That was it, the basic tests we ran confirmed we could replicate the creation and update of the SQL tables which had LOB content. We also built a number of other tests checked that the ALTER table and add of new views etc would work but for the LOB testing this showed us that the replication tool HA4i could manage the add, update and delete of records which contained LOB data.

I have to say we had a lot of hair pulling and head scratching when it came to the actual replication process programming, especially with the limited information IBM provides. But we prevailed and the replication appears to be working just fine.

This is where I point out one company who is hoping to make everyone sit up and listen even though it is nothing to do with High Availability Solutions. Tembo Technologies of South Africa has a product which we were looking at initially to help companies modernize their databases, moving from the old DDS based file system to a new DDL based file system. Now that I have been playing with the LOB support and seen some of the other VERY neat features SQL offers above and beyond the old DDS technology I am convinced they have something everyone should be considering. Even if you just make the initial change and convert your existing DDS based files into DDL the benefits will be enormous once you start to move to the next stage of application modernization. Unless you modernize your database the application you have today will be constrained by the DDS technology. SQL programming is definitely something we will be learning more about in the future.

As always, we continue to develop new features and functionality for HA4i and its sister product JGQ4i. We hope you find the information we provide useful and take the opportunity to look at our products for your High Availability needs.

Chris…

Oct 12

HA4i and IFS Journal entry replay

One of the features we have been working on recently is the ability to replay journal entries generated by IFS activity. The HA4i product does support the replay of IFS journal entries but only via the *IBM (APYJRNCHG) apply process. Having seen the improvements we had gained by implementing our own apply process for DB journal entries we decided that we needed to offer the same capabilities with the IFS journal entries.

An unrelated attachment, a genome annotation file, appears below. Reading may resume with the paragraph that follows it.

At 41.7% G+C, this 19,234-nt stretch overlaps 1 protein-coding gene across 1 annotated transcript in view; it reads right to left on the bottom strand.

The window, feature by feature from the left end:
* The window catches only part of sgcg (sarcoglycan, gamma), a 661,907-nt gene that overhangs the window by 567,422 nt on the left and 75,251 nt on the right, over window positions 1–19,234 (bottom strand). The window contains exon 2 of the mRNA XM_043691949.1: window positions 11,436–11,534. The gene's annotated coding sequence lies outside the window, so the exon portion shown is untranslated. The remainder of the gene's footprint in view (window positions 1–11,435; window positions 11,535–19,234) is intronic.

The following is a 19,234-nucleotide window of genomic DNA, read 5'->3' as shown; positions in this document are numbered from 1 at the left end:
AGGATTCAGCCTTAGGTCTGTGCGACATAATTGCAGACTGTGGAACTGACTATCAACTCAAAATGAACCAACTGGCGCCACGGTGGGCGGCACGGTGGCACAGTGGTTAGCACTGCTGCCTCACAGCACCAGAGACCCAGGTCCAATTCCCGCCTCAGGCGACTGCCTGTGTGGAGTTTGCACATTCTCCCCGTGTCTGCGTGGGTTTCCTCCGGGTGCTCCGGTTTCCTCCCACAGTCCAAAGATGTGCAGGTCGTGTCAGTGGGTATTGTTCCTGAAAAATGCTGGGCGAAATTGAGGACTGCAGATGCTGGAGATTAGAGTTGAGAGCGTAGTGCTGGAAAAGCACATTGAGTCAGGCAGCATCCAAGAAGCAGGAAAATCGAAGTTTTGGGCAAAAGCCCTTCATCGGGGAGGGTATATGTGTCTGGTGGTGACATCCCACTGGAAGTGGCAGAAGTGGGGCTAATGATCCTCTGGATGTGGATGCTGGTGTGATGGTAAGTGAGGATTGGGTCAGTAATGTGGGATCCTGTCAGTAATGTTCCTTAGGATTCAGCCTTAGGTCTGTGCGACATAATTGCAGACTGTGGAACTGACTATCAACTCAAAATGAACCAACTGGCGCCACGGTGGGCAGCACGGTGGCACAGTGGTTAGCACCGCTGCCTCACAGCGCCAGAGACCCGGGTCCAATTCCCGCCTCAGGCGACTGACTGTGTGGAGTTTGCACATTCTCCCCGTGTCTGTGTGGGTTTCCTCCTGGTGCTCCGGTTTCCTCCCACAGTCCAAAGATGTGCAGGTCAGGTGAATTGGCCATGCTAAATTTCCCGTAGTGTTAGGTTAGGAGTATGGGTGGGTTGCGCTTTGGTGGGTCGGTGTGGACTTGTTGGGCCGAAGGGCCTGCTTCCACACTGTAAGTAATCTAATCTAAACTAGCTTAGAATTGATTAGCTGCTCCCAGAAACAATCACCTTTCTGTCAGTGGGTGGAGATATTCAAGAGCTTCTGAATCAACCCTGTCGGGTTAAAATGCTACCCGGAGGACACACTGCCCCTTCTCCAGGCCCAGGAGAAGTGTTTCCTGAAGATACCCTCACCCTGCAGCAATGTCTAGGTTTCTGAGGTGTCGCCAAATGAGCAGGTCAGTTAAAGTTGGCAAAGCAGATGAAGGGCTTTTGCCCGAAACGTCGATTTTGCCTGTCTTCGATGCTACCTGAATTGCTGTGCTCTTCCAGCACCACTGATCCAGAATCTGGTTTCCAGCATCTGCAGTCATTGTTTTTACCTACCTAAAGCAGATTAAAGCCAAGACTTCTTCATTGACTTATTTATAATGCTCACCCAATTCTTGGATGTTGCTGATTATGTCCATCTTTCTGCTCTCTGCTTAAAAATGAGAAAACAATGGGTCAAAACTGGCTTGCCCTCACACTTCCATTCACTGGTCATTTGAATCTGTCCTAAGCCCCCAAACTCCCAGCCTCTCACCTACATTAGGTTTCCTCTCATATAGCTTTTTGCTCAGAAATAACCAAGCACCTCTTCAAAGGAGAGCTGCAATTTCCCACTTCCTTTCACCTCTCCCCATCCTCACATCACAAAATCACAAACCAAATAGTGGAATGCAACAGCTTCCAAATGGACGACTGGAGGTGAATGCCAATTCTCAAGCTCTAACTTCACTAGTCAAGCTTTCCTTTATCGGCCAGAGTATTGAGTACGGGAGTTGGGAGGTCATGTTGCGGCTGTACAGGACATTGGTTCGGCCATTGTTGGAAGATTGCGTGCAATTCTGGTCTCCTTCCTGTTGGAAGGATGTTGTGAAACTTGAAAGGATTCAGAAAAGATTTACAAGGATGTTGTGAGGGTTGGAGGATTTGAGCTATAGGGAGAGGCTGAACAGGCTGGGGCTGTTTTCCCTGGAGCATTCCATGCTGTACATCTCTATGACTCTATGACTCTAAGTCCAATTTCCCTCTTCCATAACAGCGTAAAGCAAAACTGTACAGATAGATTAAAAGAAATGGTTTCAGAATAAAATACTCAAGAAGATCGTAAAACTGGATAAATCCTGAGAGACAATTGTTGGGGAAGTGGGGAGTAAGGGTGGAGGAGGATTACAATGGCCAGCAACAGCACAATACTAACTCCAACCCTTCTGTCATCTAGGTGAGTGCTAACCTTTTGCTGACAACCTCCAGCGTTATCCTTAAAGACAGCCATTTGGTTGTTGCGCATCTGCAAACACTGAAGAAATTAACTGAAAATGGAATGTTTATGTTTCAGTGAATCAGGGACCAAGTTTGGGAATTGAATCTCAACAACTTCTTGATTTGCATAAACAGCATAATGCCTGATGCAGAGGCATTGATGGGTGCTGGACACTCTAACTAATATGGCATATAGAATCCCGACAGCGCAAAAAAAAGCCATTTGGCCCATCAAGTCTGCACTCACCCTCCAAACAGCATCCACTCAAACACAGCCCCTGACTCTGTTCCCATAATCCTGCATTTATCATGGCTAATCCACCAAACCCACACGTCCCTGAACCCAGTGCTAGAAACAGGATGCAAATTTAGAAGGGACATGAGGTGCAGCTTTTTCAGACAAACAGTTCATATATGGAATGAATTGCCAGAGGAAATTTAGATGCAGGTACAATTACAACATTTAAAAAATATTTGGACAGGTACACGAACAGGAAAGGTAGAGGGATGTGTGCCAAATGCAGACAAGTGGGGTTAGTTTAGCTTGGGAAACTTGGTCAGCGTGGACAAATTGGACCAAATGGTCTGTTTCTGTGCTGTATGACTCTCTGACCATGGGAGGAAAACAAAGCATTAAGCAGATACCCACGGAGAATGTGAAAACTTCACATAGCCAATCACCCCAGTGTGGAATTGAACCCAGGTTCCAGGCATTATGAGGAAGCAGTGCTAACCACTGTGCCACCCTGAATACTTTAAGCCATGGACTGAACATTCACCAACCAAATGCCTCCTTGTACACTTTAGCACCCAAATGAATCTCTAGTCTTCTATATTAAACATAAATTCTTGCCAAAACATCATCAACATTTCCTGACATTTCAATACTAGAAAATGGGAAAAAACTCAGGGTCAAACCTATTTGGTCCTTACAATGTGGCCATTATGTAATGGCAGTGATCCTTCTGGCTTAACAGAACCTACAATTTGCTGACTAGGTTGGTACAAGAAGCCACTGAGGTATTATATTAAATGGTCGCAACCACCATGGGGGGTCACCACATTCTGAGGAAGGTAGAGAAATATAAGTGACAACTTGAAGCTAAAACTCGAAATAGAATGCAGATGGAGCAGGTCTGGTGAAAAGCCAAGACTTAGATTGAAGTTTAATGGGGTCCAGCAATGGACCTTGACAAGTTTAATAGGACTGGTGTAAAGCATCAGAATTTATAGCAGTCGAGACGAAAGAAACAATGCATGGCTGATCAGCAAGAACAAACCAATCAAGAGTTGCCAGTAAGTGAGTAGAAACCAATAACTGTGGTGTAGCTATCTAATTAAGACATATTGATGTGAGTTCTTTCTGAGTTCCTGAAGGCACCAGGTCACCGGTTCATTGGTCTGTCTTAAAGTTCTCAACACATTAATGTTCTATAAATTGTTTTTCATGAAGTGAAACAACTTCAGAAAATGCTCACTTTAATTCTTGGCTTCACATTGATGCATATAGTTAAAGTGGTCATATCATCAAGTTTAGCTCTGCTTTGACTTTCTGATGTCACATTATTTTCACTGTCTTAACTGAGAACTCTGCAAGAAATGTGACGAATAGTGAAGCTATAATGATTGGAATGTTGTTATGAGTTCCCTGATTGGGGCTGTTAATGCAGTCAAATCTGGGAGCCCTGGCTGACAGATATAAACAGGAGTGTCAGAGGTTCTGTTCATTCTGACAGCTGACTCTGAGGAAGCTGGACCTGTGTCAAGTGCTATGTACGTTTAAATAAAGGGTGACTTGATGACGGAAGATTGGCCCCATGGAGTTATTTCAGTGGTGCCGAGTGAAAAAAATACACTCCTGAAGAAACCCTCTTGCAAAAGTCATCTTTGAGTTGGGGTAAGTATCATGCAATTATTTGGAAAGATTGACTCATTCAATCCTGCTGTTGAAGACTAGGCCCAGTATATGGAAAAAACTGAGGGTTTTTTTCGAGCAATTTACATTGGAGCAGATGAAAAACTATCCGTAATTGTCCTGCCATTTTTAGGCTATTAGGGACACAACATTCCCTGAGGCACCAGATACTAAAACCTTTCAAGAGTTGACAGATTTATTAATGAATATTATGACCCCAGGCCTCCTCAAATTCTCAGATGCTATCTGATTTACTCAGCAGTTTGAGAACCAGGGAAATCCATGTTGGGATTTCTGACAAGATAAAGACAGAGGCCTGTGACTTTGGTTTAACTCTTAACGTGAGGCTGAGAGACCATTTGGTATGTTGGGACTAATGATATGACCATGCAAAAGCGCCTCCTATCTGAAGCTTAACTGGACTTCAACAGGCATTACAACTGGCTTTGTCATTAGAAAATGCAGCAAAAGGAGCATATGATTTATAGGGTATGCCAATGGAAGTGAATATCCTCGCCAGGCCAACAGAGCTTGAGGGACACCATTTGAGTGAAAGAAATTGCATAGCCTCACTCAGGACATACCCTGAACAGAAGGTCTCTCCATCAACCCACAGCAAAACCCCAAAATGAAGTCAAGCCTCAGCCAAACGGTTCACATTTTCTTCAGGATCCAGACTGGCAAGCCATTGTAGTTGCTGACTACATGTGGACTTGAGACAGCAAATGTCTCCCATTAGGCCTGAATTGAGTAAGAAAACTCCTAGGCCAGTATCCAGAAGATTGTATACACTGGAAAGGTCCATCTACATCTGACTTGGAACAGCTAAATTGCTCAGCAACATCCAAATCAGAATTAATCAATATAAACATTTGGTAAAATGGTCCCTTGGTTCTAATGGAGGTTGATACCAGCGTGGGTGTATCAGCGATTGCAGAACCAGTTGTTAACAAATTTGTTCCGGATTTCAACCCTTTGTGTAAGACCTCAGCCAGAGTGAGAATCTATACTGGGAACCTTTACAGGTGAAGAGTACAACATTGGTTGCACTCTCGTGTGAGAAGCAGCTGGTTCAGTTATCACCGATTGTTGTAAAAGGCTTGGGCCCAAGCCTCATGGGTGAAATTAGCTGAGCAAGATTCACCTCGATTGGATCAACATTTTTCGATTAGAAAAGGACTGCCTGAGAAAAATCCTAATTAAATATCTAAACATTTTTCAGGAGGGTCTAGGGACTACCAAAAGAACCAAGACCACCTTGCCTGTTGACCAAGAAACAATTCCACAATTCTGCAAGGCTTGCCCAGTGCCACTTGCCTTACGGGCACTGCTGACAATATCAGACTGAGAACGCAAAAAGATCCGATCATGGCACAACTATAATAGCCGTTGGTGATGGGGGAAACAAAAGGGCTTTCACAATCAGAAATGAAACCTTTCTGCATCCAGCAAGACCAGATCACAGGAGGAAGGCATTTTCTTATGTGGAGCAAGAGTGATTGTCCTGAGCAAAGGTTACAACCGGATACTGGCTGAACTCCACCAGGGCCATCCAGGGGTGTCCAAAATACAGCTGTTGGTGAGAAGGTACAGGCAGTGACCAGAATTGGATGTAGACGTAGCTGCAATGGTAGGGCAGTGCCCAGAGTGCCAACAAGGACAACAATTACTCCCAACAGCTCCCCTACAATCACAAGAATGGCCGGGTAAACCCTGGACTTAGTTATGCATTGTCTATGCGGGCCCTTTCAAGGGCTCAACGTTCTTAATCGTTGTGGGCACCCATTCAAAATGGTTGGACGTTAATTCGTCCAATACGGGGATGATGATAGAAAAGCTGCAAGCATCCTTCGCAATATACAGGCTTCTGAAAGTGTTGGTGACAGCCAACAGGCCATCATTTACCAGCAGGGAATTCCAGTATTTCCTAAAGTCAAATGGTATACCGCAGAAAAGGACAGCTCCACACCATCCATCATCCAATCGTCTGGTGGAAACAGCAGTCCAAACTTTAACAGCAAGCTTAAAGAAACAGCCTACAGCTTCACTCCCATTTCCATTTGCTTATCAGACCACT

The technology for applying updates to IFS objects using the journal entries had been partially developed for sometime, however development stopped when we found that the JID and Object ID could not be maintained between systems using IBM API’s. You might ask why? Well because some of the journal entries deposited into the journal do not have the path to the object and only the Object ID we needed some method to extract the true path to the object from the content of the journal entry. As the JID and Object ID are different we could not use the API’s that are available to convert those ID’s into the path. We did ask IBM if they would provide a solution in much the same manner as they do for Database file (QDBRPLAY) and Data Area – Data Queue (QjoReplayJournalEntry) which protect the JID of the created object, this in turn allows us to use the API’s to extract the actual Path of the object using the JID contained in the journal entry. But they said it could not be done (they already have to do it for the APYJRNCHG but would not expose it to others) and suggested we came up with a table or other technology which would allow us to track each and every IFS object, we thought that would be a nightmare to handle especially as one of our clients had to split his IFS over 3 journals just because he hit the maximum number of objects which can be journaled to a single journal! Still, when push came to shove we bit the bullet and built a technology to track the IFS objects which would then allow us to manipulate the IFS objects using the journal entries.